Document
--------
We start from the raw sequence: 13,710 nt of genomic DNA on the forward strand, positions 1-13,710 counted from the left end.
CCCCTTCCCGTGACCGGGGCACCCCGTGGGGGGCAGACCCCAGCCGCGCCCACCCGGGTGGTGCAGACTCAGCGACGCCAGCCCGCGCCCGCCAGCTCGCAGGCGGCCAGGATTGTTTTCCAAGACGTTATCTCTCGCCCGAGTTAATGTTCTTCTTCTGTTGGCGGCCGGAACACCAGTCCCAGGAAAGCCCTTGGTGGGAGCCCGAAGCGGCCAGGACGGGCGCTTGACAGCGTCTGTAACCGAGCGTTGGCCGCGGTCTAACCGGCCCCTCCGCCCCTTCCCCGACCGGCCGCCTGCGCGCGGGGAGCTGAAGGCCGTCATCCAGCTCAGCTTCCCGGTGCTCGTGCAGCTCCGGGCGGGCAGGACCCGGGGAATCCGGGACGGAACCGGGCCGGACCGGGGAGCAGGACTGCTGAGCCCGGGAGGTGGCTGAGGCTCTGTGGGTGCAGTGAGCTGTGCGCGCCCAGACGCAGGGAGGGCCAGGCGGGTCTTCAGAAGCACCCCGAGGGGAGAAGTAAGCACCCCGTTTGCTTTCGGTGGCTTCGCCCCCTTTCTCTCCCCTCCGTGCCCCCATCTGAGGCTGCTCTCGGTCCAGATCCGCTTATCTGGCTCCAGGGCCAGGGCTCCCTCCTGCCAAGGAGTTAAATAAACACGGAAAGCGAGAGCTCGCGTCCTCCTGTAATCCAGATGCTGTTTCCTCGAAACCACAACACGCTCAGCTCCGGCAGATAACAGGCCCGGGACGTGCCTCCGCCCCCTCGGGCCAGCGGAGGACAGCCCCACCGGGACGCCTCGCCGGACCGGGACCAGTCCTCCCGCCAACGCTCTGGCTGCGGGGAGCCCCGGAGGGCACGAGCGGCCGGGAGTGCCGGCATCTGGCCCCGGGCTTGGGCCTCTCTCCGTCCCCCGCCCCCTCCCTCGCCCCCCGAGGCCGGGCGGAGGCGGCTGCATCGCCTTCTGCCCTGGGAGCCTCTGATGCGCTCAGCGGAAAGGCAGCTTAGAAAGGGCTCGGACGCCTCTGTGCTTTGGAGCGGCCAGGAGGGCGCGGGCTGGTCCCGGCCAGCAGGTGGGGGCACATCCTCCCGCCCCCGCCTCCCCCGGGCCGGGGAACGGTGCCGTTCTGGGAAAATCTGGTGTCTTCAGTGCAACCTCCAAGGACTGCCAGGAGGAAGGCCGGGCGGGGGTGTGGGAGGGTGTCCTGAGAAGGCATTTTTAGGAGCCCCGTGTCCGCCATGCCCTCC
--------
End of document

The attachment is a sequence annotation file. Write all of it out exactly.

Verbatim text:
We start from the raw sequence: 13,710 nt of genomic DNA on the forward strand, positions 1-13,710 counted from the left end.
CCCCTTCCCGTGACCGGGGCACCCCGTGGGGGGCAGACCCCAGCCGCGCCCACCCGGGTGGTGCAGACTCAGCGACGCCAGCCCGCGCCCGCCAGCTCGCAGGCGGCCAGGATTGTTTTCCAAGACGTTATCTCTCGCCCGAGTTAATGTTCTTCTTCTGTTGGCGGCCGGAACACCAGTCCCAGGAAAGCCCTTGGTGGGAGCCCGAAGCGGCCAGGACGGGCGCTTGACAGCGTCTGTAACCGAGCGTTGGCCGCGGTCTAACCGGCCCCTCCGCCCCTTCCCCGACCGGCCGCCTGCGCGCGGGGAGCTGAAGGCCGTCATCCAGCTCAGCTTCCCGGTGCTCGTGCAGCTCCGGGCGGGCAGGACCCGGGGAATCCGGGACGGAACCGGGCCGGACCGGGGAGCAGGACTGCTGAGCCCGGGAGGTGGCTGAGGCTCTGTGGGTGCAGTGAGCTGTGCGCGCCCAGACGCAGGGAGGGCCAGGCGGGTCTTCAGAAGCACCCCGAGGGGAGAAGTAAGCACCCCGTTTGCTTTCGGTGGCTTCGCCCCCTTTCTCTCCCCTCCGTGCCCCCATCTGAGGCTGCTCTCGGTCCAGATCCGCTTATCTGGCTCCAGGGCCAGGGCTCCCTCCTGCCAAGGAGTTAAATAAACACGGAAAGCGAGAGCTCGCGTCCTCCTGTAATCCAGATGCTGTTTCCTCGAAACCACAACACGCTCAGCTCCGGCAGATAACAGGCCCGGGACGTGCCTCCGCCCCCTCGGGCCAGCGGAGGACAGCCCCACCGGGACGCCTCGCCGGACCGGGACCAGTCCTCCCGCCAACGCTCTGGCTGCGGGGAGCCCCGGAGGGCACGAGCGGCCGGGAGTGCCGGCATCTGGCCCCGGGCTTGGGCCTCTCTCCGTCCCCCGCCCCCTCCCTCGCCCCCCGAGGCCGGGCGGAGGCGGCTGCATCGCCTTCTGCCCTGGGAGCCTCTGATGCGCTCAGCGGAAAGGCAGCTTAGAAAGGGCTCGGACGCCTCTGTGCTTTGGAGCGGCCAGGAGGGCGCGGGCTGGTCCCGGCCAGCAGGTGGGGGCACATCCTCCCGCCCCCGCCTCCCCCGGGCCGGGGAACGGTGCCGTTCTGGGAAAATCTGGTGTCTTCAGTGCAACCTCCAAGGACTGCCAGGAGGAAGGCCGGGCGGGGGTGTGGGAGGGTGTCCTGAGAAGGCATTTTTAGGAGCCCCGTGTCCGCCATGCCCTCC